Last week at the Twilight Concert Series, Bobbie Henderson handed a colorful plate of vegan nachos through the window of Ginger’s Truck to a customer taking a chance on the plant-based dish.
Seeing the vibrant red and green peppers and seasoned sunflower seeds with sun-dried tomatoes, the woman looked surprised — a reaction Henderson said she often witnesses.
The woman devoured her meal beside her husband, who’d opted for a rice bowl at another food truck on the assumption that he wouldn’t be full after a vegan meal.
“He and his wife came back to the truck because he was so surprised by the taste, portion size and how aesthetically pleasing [the nachos were],” Henderson said. “He told us how delicious the dish was and that he was embarrassed for not giving it a try.”
The vegan Ginger’s Truck and vegetarian truck Falafel Tree are hoping to surprise more customers at the inaugural Food Truck and Brewery Battle from 5 p.m. to 10 p.m. on Saturday at The Gateway’s Olympic Plaza, on Rio Grande St. between 100 South and 50 North. The event will feature live entertainment and is free. Food trucks and breweries will have food, drinks and samples for sale.
The battle kicks off the Salt Awards, The Salt Lake Tribune’s annual celebration of community favorites and emerging talent and experiences. Nominations close Thursday and voting will begin Saturday at tribsalt.com.
Owning a vegan and gluten-free food truck has been a challenge in an industry saturated with trucks serving meats and carbs, Henderson said. Ginger’s Truck is an offshoot of Ginger’s Garden Cafe in Utah County, and Henderson said she often travels into Salt Lake County, where clientele is more open to the idea of vegan food.
Depending on the area, Henderson said, she doesn’t always advertise the truck’s food as vegan or gluten-free. At times, she avoids certain words on her menus and in conversation with customers — vocabulary she calls plant-based swear words.
“There is a lot of misinformation, and when people see words like vegan, raw, gluten-free or organic, they question everything about the food,” she said.
When the truck is serving in Utah County, Henderson said, she relies on offering samples and explaining the food to customers unfamiliar with vegan options.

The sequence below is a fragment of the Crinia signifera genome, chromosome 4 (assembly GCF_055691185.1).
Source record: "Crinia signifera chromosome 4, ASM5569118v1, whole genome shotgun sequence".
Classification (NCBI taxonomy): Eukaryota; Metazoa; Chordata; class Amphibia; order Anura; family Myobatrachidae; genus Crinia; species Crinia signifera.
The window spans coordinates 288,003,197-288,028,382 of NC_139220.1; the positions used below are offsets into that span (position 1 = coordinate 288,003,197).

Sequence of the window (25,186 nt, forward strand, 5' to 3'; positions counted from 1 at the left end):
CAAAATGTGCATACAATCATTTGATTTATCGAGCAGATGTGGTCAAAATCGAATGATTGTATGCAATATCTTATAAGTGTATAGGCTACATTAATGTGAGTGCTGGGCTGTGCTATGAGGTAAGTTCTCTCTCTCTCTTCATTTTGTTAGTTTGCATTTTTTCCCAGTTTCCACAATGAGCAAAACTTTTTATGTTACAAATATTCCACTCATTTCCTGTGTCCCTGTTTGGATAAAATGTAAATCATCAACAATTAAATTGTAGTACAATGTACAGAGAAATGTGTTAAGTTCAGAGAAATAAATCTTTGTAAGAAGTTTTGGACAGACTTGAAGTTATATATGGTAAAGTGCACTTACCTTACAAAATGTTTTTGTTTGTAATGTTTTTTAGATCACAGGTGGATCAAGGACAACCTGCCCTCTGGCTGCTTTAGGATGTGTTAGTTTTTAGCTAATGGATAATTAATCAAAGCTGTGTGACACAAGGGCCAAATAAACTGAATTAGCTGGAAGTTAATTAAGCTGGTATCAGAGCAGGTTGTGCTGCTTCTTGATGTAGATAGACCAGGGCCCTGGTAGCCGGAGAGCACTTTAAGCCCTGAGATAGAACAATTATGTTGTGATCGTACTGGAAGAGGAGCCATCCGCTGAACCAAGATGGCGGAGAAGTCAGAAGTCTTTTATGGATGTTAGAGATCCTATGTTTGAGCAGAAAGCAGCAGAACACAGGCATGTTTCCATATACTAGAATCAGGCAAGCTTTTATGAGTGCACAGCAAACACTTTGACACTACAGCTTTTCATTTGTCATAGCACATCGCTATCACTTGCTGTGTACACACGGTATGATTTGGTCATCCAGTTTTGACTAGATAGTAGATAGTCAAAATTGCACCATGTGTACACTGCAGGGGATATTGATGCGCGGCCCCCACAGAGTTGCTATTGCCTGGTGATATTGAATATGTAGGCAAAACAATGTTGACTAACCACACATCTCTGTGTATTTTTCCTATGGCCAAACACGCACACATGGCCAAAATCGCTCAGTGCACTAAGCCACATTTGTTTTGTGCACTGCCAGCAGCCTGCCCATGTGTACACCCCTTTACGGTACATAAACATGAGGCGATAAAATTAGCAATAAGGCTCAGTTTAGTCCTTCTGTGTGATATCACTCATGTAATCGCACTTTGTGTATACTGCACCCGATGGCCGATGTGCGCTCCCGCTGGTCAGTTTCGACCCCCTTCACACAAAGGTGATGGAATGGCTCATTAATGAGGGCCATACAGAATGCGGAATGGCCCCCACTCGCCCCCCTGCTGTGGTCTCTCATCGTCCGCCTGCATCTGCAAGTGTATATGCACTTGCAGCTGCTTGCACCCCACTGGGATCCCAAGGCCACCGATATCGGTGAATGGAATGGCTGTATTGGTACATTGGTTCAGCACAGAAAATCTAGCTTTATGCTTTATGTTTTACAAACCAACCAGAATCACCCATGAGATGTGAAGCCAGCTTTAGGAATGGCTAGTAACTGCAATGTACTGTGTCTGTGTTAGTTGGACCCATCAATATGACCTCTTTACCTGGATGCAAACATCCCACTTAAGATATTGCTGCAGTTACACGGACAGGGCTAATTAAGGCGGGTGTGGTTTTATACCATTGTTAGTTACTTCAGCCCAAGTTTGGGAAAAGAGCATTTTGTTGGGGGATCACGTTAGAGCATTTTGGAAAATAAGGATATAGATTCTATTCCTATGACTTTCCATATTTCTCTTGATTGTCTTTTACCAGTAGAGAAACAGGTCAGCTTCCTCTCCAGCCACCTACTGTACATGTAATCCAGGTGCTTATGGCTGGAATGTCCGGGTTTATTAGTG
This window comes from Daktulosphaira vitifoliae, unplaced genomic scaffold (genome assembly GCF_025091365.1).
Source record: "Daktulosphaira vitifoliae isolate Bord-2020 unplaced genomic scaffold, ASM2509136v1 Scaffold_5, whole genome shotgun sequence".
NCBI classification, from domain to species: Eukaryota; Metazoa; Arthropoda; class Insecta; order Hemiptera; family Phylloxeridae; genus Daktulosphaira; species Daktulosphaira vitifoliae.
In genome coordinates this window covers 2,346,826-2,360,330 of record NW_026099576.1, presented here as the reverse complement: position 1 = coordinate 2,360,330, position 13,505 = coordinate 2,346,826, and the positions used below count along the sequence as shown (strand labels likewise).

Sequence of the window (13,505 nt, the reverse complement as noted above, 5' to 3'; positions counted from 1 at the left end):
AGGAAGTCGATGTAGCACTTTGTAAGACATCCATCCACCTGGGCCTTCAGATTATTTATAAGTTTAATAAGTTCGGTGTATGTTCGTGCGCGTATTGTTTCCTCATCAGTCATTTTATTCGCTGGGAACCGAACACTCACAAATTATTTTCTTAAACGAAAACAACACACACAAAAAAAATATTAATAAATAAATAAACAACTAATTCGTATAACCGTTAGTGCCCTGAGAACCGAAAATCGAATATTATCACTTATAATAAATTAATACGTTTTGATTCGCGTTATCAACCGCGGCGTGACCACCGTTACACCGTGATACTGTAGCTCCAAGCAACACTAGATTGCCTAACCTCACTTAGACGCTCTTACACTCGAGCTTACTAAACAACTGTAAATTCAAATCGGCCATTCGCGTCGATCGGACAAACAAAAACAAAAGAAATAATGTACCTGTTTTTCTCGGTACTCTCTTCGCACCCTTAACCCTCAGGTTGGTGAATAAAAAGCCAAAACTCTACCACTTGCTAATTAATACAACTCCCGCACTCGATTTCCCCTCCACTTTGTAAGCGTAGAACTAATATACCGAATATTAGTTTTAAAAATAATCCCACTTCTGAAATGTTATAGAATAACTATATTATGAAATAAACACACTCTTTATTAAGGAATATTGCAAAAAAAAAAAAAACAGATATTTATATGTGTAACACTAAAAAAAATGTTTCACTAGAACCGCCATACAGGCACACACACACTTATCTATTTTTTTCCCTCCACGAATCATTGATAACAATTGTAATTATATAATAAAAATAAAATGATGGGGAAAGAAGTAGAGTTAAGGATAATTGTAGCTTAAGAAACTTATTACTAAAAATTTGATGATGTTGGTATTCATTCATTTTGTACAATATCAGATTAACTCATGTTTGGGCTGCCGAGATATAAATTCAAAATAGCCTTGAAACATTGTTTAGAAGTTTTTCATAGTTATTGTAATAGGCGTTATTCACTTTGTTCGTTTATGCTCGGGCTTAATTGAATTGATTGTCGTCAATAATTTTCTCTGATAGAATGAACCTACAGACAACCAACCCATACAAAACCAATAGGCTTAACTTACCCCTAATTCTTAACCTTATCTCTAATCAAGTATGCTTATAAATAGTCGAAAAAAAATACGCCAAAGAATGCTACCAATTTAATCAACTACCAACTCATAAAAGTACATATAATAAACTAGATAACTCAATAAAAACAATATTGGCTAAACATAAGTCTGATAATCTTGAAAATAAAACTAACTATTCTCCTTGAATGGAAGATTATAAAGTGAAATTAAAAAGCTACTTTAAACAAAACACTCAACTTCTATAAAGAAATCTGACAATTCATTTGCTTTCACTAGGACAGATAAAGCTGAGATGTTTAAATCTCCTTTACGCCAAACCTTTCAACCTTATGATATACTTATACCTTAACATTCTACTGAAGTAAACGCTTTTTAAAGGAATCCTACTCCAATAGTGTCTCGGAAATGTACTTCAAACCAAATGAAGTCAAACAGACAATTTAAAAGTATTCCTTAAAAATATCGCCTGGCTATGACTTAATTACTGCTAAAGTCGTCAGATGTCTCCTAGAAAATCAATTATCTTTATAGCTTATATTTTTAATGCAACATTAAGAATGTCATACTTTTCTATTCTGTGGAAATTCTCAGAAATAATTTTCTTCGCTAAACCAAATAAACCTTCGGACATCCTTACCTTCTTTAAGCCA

The Mediterranean-inspired Falafel Tree has used the same tactics since opening in May. The added hurdle of serving a style of food that is foreign to many Utahns makes sampling an integral part of attracting customers, said Janalee Hinkson, who works with the Salt Lake City-based truck.
Chef Abdul “Abby” Massoud is a native Egyptian, and Falafel Tree’s menu is based on the foods of his childhood. The truck’s most popular dish — the falafel sandwich, which combines seasoned, crunchy deep-fried chickpeas wrapped in a warm pita with cool tahini — challenges the stereotypes of plant-based food being bland, not filling or just a side dish, Hinkson said.
“We tell people that if they just try [our food], they’ll love it,” she said. “Once people have heard their friend try our falafel or other dishes, they are a little less nervous to try it themselves.”
Neither food truck is looking to convert Utahns to a vegan or vegetarian lifestyle. Henderson said she aims to build community and educate customers on how delicious, diverse and filling vegan dishes can be.
“People think eating vegan is like a group you belong to or you don’t,” she said. “We try to explain that having one meal out of their day not contain meat isn’t as big of a deal as they think.
“Their salad didn’t need to have chicken. It never needed it.”